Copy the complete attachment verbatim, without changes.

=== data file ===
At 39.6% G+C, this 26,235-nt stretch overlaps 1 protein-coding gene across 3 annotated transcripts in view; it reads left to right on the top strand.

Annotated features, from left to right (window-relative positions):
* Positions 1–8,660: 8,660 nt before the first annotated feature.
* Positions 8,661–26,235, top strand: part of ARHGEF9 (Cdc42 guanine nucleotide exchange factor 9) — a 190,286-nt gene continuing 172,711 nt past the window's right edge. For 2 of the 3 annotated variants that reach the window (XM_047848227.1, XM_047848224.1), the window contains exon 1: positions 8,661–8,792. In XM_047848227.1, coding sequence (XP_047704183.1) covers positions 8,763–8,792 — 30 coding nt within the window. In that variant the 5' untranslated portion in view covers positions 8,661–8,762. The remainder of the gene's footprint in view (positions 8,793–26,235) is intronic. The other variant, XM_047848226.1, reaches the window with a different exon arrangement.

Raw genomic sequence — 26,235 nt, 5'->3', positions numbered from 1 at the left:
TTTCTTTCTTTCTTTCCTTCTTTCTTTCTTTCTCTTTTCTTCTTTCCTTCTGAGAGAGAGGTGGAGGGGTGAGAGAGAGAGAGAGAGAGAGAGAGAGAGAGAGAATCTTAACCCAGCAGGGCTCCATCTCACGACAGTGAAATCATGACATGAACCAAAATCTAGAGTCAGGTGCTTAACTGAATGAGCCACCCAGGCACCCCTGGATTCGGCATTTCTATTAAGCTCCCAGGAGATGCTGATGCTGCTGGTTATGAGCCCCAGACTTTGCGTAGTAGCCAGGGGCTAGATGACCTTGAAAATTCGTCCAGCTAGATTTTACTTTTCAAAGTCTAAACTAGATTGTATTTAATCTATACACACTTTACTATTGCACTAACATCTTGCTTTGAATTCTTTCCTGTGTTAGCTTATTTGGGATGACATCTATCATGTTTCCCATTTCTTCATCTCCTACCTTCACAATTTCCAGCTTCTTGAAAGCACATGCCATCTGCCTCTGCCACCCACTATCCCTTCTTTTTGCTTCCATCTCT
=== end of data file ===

At 39.6% G+C, this 26,235-nt stretch overlaps 1 protein-coding gene across 3 annotated transcripts in view; it reads left to right on the top strand.

Annotated features, from left to right (window-relative positions):
* Positions 1–8,660: 8,660 nt before the first annotated feature.
* Positions 8,661–26,235, top strand: part of ARHGEF9 (Cdc42 guanine nucleotide exchange factor 9) — a 190,286-nt gene continuing 172,711 nt past the window's right edge. For 2 of the 3 annotated variants that reach the window (XM_047848227.1, XM_047848224.1), the window contains exon 1: positions 8,661–8,792. In XM_047848227.1, coding sequence (XP_047704183.1) covers positions 8,763–8,792 — 30 coding nt within the window. In that variant the 5' untranslated portion in view covers positions 8,661–8,762. The remainder of the gene's footprint in view (positions 8,793–26,235) is intronic. The other variant, XM_047848226.1, reaches the window with a different exon arrangement.

Raw genomic sequence — 26,235 nt, 5'->3', positions numbered from 1 at the left:
TTTCTTTCTTTCTTTCCTTCTTTCTTTCTTTCTCTTTTCTTCTTTCCTTCTGAGAGAGAGGTGGAGGGGTGAGAGAGAGAGAGAGAGAGAGAGAGAGAGAGAGAATCTTAACCCAGCAGGGCTCCATCTCACGACAGTGAAATCATGACATGAACCAAAATCTAGAGTCAGGTGCTTAACTGAATGAGCCACCCAGGCACCCCTGGATTCGGCATTTCTATTAAGCTCCCAGGAGATGCTGATGCTGCTGGTTATGAGCCCCAGACTTTGCGTAGTAGCCAGGGGCTAGATGACCTTGAAAATTCGTCCAGCTAGATTTTACTTTTCAAAGTCTAAACTAGATTGTATTTAATCTATACACACTTTACTATTGCACTAACATCTTGCTTTGAATTCTTTCCTGTGTTAGCTTATTTGGGATGACATCTATCATGTTTCCCATTTCTTCATCTCCTACCTTCACAATTTCCAGCTTCTTGAAAGCACATGCCATCTGCCTCTGCCACCCACTATCCCTTCTTTTTGCTTCCATCTCT